Category concept generation in aphasia: The influence of context Article

Hough, MS. (1989). Category concept generation in aphasia: The influence of context . APHASIOLOGY, 3(6), 553-568. 10.1080/02687038908249022

cited authors

  • Hough, MS



  • The influence of context on the generation of category concepts for ad hoc and common categories was examined in adults with fluent and nonfluent aphasia and nonbrain-damaged controls. Common categories are natural object concepts, such as ‘furniture’. Ad hoc categories are those that are constructed for use in specialized contexts and are considered instrumental in achieving goals. An example of an ad hoc category is ‘things not to eat on a diet’. Both types of categories have a graded structure which indicates that all members of a category are not equally representative of the category, with some members being better examples than others. Subjects performed a category concept generation task in which they were required to generate category labels for groups of category exemplars presented in isolation or preceded by a contextual vignette. Both groups with aphasia were able to utilize context as effectively as nonbrain-damaged subjects to prime category labels for the ad hoc categories. There were no significant differences between the groups with aphasia. The introduction of context had no impact on concept generation for the common categories as all groups were highly accurate without context. Category structure and the ability to relate category instances and functional goals within a context appears to be intact for adults with fluent and nonfluent aphasia. © 1989, Taylor & Francis Group, LLC. All rights reserved.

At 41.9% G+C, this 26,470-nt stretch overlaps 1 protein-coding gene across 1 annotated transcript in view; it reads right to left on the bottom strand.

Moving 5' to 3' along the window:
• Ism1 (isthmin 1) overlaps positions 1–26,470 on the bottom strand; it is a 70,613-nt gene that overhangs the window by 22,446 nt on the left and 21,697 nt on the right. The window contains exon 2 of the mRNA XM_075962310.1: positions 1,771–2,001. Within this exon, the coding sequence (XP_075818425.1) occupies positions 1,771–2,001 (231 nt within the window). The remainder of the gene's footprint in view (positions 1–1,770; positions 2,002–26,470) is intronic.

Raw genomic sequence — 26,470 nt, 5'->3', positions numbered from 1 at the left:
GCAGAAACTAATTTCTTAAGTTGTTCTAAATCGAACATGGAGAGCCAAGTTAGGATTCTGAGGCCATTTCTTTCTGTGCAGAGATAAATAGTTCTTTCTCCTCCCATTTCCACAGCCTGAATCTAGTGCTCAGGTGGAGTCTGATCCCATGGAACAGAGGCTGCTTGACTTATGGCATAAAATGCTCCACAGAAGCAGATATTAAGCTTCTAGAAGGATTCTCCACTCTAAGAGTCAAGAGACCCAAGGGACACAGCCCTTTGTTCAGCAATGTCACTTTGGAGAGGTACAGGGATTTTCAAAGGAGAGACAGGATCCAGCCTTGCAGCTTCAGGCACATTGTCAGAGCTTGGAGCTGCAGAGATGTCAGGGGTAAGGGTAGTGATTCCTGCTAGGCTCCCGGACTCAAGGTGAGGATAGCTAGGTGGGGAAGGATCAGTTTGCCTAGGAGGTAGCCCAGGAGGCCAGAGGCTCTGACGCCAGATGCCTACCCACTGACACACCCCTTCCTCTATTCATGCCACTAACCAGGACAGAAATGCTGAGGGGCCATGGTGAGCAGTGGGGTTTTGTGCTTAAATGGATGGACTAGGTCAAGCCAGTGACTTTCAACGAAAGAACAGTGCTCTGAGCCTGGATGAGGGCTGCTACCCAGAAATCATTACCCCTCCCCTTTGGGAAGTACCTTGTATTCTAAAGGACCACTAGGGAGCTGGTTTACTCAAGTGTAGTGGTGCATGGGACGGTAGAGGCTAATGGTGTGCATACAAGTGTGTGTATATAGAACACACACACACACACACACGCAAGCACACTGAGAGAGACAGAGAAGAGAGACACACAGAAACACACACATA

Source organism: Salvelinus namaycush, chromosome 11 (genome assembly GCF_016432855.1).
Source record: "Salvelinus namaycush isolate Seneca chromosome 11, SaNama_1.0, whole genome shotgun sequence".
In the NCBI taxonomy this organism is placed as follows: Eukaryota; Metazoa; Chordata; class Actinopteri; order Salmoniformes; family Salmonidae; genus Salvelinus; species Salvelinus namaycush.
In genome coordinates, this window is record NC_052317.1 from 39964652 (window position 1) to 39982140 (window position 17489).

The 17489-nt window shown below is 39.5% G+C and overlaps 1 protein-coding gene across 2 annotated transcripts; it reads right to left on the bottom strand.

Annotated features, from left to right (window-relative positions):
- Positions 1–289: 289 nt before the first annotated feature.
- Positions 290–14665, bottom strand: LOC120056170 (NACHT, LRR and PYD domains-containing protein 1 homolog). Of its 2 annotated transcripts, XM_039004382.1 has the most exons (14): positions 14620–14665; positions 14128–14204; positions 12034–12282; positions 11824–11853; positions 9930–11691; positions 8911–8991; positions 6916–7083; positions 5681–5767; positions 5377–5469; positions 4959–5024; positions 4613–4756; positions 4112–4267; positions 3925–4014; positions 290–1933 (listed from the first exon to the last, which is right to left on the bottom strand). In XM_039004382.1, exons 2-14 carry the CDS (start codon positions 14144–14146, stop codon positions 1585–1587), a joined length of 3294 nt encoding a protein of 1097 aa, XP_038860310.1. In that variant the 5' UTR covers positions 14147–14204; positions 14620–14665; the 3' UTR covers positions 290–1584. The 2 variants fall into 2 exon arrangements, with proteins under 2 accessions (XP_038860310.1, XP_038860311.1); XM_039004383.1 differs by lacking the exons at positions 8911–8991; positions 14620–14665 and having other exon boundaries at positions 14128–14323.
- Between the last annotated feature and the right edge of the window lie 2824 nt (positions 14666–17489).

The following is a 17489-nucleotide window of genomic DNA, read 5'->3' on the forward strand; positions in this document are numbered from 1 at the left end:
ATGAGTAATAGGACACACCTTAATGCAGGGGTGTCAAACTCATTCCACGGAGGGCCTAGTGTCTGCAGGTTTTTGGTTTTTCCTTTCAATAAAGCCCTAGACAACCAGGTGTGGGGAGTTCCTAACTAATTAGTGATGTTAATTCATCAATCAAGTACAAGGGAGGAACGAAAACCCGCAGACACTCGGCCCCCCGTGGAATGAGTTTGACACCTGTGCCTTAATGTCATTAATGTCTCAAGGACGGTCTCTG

publication date

  • January 1, 1989

published in

Digital Object Identifier (DOI)

start page

  • 553

end page

  • 568


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